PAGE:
India’s antitrust body has reportedly ordered an investigation that will look into whether Alphabet Inc’s Google has been taking unfair advantage of its market position in the country to promote its digital payments app. The tech giant has also been accused of forcing application developers to use its in-app payment system to settle transactions.
As reported by Reuters, the Competition Commission of India (CCI) had been following up on a complaint that had alleged that Google was using its dominant market position to promote its Google Pay app, which supports inter-bank money transfers and other types of digital transactions.
The CCI had noted that the tech firm’s agreements with smartphone companies to have the Google Pay app pre-installed may “disturb the level playing field.” The CCI had also recommended that local authorities should look into the matter.
The ongoing probe has now been handed over to the CCI’s investigation division. The case has reportedly been filed by an informant whose identity has not been disclosed (presumably due to security reasons).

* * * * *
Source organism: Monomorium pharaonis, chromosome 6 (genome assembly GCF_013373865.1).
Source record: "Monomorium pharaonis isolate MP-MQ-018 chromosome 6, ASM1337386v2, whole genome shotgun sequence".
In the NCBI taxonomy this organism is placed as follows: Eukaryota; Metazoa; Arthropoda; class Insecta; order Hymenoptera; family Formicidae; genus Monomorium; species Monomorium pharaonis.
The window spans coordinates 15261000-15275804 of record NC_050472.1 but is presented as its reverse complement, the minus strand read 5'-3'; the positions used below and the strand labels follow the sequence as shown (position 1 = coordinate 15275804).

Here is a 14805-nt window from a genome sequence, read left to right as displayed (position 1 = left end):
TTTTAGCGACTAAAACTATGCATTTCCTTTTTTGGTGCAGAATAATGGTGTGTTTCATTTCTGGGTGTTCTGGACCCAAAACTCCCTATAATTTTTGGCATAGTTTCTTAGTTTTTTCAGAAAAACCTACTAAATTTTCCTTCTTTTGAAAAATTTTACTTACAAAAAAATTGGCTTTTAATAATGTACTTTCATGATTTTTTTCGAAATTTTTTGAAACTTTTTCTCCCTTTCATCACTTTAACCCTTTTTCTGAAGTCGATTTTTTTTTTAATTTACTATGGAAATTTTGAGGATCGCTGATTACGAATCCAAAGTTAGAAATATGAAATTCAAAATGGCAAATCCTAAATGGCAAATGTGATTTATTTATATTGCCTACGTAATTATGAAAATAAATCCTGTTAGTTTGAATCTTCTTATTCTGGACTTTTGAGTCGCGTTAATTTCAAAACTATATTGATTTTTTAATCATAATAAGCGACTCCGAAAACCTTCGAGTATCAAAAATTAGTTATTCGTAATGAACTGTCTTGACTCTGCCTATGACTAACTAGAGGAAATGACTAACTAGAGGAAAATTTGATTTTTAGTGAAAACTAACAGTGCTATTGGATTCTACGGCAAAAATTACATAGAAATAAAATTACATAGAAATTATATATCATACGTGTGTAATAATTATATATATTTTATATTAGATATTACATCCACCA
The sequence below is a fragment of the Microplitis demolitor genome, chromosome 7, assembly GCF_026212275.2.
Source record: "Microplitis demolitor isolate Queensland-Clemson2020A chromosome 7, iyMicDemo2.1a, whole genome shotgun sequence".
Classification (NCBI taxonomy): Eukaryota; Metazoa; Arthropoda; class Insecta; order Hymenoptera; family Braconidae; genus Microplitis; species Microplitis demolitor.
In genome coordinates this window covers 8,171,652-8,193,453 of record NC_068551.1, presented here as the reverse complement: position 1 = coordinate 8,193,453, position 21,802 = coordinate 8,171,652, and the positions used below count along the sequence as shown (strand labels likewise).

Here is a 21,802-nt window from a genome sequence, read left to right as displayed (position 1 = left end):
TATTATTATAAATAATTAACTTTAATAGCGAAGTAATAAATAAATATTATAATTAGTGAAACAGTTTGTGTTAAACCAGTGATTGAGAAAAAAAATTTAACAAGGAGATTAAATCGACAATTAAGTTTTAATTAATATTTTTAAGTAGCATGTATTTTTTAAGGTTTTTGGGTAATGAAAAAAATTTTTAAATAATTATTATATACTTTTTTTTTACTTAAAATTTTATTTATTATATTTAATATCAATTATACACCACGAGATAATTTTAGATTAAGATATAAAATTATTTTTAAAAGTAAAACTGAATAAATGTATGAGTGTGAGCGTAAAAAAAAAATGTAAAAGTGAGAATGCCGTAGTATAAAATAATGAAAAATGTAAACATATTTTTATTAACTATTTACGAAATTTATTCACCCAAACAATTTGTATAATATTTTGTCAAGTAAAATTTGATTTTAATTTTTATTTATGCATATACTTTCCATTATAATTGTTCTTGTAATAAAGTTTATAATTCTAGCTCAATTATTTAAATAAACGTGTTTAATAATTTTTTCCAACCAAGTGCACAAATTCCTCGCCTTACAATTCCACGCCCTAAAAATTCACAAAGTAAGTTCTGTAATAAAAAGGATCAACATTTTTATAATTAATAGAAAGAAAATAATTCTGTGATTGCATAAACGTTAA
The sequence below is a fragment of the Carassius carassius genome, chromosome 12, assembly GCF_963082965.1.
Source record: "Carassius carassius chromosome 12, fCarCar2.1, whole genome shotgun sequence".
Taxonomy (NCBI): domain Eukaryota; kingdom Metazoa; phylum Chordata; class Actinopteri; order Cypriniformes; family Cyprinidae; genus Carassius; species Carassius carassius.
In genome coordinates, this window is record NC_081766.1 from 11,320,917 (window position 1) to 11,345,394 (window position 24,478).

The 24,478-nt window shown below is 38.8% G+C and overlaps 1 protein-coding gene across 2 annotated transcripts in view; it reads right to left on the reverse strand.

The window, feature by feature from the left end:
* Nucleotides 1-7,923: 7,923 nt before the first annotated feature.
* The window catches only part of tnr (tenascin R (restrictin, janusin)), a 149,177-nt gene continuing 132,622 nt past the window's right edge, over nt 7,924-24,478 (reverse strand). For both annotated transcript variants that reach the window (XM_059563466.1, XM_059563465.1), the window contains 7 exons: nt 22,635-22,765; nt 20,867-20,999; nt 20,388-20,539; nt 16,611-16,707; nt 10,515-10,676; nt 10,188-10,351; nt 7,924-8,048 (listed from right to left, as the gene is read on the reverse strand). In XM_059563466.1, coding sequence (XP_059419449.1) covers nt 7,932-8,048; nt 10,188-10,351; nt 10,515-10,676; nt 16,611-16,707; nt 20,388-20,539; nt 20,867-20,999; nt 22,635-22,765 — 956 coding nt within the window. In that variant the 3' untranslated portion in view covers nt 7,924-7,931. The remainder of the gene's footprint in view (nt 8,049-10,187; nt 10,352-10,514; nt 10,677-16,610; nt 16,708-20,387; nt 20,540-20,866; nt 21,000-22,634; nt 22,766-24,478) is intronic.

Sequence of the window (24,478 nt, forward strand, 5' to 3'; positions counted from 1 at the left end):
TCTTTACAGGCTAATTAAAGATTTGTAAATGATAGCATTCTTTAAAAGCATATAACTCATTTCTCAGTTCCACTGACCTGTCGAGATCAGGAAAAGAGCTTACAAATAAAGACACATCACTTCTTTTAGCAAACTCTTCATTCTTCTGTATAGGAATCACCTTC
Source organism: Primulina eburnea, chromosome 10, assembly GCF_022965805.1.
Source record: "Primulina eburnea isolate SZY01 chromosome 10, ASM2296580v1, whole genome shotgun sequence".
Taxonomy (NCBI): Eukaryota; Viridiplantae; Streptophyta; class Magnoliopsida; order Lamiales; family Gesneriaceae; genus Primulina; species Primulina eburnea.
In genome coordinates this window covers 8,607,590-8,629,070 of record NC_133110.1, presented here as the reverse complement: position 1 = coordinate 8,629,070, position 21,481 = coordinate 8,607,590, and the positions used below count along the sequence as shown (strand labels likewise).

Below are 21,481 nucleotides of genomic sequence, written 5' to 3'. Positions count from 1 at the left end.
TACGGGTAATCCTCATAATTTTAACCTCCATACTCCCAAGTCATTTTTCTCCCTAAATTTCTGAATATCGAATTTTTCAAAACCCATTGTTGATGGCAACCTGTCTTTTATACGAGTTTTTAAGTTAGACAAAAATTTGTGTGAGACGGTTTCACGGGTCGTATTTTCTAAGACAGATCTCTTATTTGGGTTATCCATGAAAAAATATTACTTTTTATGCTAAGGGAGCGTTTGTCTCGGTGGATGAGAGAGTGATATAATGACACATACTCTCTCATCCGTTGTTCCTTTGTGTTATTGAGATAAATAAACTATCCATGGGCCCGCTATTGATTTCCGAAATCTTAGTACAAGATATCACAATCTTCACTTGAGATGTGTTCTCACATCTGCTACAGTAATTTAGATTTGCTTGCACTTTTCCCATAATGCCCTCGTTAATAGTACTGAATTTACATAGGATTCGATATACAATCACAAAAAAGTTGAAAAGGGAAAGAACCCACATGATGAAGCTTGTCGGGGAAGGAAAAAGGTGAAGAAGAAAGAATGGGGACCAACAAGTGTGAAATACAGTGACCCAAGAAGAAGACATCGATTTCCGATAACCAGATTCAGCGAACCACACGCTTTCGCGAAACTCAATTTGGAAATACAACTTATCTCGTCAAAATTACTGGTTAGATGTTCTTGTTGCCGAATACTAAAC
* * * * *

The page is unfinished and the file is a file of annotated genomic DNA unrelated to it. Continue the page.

The CCI had stated that there’s no need to look into some other allegations made against the Google Pay app.
Google’s management noted that they were satisfied with how the CCI was handling the issue and that they felt confident that the regulator would find that Google Pay already operates in a highly competitive environment.
However, the CCI pointed out that Google Play Store’s in-app billing system will require developers to pay a 30% commission for using the payment service. Developers won’t have an option to use any other payment service. The CCI confirmed that it will conduct an investigation into this new requirement (which may become effective March 31, 2022).
Google’s Android operating system is used by around 99% of India’s 500 million smartphones. Local startups have been critical of the tech giant’s dominant market position and have also expressed concerns regarding the 30% commission which they think is too high.
The CCI noted that the mandatory use of Google’s payment system limits the choices available to software developers, which is concerning. Google’s management has argued that the company’s billing system has been set up in a manner that ensures its continued investment in the “important things” required to make application developers “successful.”
This present case is notably one of many other antitrust issues that Google is dealing with in India. The tech company is also facing allegations regarding its unfair dominance of India’s smart TV market and also its mobile Android operating system (installed on most smartphones in the country).